We want safe streets here in Plymouth, but if the officers need to ticket us to pay their salaries, perhaps that is an indication that there are too many police on the force.  I’m not suggesting cuts in policing be made, just suggesting that traffic enforcement and certainly revenue generation should not be top police priorities.

Things are not likely to change given the current economic situation in this area.  The moral of this story is to drive slowly through town.  Make full and complete stops at stop signs and red lights.  Put on your turn signal to change lanes.  Don’t tailgate other drivers.  Drive extra slowly through school zones (particularly on Sheldon between Ann Arbor Trail and Ann Arbor Road, a major “speed trap”.)  You’ll save yourself some money and help keep our city safer if you drive safely.

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The controversy over the wall at Veteran’s Memorial Park happen to mushroom in the run-up to Veteran’s Day.  I got so caught up in talking about the wall, I almost forgot about the veterans themselves.  (Actually, I saluted veterans on another blog, but neglected to do that here.)

If you have served our country in the armed services, I salute you and thank you for your service.  The sacrifices you and your family made to serve us will not be forgotten.  God bless you and have a wonderful belated Veteran’s Day.

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I received an email last night indicating that the Veteran’s Memorial Park Committee has agreed to give the Plymouth Preservation Network the time/opportunity to raise the funds necessary to repair the existing wall.  This is good news for those of us who believe the historical wall should be repaired, not replaced.  Here is the substance of the email, with information about how you can help:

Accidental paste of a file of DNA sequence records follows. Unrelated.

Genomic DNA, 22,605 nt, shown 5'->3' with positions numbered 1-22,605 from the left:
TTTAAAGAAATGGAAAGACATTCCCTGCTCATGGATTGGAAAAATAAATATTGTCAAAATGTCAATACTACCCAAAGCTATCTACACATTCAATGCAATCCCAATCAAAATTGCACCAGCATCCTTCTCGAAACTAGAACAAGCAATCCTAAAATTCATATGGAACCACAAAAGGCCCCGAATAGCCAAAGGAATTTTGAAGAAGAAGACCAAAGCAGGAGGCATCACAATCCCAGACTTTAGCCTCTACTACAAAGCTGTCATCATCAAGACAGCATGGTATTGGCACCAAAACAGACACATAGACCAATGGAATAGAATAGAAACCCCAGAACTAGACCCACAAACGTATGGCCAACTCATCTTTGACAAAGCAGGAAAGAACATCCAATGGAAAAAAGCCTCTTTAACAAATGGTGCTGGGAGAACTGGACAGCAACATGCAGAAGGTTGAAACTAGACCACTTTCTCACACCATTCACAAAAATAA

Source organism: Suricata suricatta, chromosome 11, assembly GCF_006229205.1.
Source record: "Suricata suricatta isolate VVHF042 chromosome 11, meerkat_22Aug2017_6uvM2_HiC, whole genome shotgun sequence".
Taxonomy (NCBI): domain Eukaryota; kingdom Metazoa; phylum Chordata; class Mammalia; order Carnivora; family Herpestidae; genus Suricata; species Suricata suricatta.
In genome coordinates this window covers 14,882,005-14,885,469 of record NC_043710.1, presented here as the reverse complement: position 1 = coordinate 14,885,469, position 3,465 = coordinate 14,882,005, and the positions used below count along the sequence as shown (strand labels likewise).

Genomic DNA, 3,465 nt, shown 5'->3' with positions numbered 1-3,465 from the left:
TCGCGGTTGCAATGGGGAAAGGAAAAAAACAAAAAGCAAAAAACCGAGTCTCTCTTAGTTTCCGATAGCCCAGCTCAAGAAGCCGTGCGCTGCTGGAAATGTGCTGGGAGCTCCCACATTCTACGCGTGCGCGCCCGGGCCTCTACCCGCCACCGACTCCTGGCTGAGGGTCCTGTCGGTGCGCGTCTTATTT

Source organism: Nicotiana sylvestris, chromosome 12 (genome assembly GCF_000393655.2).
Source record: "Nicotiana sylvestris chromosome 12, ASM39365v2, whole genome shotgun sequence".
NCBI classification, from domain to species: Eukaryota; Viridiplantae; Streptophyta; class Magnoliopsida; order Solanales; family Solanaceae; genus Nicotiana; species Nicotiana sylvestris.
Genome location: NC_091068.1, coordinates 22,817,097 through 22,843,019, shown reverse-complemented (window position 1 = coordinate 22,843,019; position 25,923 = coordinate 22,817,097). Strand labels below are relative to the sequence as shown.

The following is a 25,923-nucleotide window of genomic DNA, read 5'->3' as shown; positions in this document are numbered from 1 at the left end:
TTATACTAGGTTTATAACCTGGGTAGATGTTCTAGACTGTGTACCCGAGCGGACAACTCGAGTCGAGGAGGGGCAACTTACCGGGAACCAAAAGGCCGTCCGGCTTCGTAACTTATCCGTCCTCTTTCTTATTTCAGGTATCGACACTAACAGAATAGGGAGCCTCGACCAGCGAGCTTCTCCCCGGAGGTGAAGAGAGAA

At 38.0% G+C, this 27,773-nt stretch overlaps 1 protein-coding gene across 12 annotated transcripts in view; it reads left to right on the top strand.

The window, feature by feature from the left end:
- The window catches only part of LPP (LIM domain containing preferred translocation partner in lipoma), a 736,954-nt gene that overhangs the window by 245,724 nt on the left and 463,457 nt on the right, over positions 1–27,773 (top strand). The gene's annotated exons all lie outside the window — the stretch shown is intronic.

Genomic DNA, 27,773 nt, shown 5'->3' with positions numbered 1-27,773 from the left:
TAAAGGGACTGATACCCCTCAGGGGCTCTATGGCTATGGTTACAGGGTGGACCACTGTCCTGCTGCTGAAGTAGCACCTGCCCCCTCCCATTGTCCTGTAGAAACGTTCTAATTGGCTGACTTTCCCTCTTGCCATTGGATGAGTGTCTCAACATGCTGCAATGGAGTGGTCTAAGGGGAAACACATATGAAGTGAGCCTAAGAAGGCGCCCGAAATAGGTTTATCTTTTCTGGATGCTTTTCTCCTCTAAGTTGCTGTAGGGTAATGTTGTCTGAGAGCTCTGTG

I have great news! The veterans have agreed to allow our group some
time to fund raise. They would like us to set a deadline for when we
think we will have at least 50% of the money raised. They would also
like to have a detailed plan of work that the stone mason will be
performing to the wall.

We are currently in the process of obtaining two other bids from
stone masons (the one we already have is for $18,000). Our group also feels that some sort of historical marker should be created to let people know about the history of the wall.

I did a little quick math and figured out that if every house hold in the city and township donated just $1.25, we would have enough money to repair the wall. We realize that in these difficult economic
times families are having to choose between putting food on the table and paying the heating bill. So it will not be possible for every house hold to donate money, even just $1.25. If there are people who